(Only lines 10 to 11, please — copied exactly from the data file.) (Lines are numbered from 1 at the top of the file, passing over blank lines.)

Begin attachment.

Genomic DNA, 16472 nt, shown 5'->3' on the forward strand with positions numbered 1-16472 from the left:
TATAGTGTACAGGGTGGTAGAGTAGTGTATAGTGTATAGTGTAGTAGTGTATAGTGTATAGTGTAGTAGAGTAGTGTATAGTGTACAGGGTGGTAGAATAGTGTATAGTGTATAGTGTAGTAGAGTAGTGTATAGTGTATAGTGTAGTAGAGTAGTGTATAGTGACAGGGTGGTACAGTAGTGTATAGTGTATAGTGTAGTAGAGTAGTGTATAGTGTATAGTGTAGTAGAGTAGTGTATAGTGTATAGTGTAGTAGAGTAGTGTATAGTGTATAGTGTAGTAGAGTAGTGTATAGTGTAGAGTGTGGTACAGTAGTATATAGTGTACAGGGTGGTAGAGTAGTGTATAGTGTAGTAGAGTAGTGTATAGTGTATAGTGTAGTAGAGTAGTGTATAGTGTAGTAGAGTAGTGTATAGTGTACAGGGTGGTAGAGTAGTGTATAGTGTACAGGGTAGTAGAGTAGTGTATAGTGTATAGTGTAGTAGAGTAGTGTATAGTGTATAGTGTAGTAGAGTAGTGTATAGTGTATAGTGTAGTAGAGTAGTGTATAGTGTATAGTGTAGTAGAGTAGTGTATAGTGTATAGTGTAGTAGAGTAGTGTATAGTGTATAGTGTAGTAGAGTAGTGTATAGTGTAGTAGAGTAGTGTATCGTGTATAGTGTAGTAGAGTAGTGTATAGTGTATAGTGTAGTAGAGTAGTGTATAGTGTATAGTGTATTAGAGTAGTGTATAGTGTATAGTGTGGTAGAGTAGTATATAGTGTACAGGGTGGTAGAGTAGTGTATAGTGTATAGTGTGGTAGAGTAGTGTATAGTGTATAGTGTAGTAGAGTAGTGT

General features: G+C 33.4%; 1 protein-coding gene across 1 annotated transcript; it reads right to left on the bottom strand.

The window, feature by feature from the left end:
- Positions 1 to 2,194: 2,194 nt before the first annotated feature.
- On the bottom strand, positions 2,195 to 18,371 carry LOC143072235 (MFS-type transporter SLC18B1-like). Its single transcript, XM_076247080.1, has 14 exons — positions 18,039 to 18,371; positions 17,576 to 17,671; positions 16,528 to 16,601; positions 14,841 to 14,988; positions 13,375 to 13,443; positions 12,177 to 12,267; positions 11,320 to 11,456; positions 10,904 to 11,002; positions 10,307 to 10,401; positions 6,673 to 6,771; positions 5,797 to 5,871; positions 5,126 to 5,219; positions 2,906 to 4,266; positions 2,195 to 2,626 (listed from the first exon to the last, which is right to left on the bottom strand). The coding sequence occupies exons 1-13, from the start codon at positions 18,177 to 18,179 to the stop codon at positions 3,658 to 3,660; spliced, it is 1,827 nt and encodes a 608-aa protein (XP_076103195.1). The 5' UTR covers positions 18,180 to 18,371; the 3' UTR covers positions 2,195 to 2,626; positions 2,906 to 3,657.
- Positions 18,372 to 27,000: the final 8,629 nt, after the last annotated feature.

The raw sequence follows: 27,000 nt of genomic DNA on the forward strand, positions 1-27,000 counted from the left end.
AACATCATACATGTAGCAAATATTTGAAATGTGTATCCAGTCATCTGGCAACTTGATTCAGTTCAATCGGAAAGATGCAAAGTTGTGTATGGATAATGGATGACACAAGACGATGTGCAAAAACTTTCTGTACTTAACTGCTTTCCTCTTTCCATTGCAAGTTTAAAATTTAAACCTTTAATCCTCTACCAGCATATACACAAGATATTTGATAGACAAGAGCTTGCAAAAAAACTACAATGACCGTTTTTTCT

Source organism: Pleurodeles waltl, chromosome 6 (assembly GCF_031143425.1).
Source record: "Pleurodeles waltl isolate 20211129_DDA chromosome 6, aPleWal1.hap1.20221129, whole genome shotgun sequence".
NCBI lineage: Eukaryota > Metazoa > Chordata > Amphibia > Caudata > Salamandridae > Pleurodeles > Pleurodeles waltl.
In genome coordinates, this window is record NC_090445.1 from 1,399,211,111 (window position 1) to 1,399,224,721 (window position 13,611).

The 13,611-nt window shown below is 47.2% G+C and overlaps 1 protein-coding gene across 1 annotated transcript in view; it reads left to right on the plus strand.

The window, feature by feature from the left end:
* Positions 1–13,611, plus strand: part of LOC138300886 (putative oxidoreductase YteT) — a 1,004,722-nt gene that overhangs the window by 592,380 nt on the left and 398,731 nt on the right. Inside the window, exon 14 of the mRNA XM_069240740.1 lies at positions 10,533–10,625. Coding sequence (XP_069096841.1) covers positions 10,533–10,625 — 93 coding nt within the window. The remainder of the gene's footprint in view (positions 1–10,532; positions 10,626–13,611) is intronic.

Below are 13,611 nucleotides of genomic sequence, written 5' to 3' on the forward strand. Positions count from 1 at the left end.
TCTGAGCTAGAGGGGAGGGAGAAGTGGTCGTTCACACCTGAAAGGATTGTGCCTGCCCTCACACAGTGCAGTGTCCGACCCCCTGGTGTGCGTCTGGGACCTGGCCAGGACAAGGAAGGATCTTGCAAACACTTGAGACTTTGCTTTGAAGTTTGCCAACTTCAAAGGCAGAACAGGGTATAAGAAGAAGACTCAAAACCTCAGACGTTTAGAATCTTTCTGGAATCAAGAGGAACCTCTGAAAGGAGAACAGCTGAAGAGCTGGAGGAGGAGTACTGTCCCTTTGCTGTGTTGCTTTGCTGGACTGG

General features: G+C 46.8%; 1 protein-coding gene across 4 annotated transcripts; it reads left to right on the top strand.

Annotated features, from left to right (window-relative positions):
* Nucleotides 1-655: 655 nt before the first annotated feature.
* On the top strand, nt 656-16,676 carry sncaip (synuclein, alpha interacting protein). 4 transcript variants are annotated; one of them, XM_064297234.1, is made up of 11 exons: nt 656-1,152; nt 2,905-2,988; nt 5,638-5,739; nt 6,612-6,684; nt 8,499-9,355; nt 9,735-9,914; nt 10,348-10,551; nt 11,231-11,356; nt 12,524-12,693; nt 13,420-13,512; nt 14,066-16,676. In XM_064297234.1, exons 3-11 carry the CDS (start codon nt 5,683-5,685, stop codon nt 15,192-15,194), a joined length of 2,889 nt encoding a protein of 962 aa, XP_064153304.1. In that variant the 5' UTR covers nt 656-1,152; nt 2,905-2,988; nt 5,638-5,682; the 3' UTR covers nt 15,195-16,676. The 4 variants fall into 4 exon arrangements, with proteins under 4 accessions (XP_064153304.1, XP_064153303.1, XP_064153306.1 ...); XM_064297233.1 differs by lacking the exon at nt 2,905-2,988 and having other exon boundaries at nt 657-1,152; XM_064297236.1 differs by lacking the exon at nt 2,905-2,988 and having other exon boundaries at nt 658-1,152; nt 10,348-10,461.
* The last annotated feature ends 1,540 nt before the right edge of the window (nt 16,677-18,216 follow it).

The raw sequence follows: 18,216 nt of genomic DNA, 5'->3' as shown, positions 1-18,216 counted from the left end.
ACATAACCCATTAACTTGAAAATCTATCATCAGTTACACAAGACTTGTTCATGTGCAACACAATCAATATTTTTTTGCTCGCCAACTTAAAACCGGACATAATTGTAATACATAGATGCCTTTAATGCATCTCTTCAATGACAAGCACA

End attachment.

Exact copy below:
Source organism: Pleurodeles waltl, chromosome 6 (assembly GCF_031143425.1).
Source record: "Pleurodeles waltl isolate 20211129_DDA chromosome 6, aPleWal1.hap1.20221129, whole genome shotgun sequence".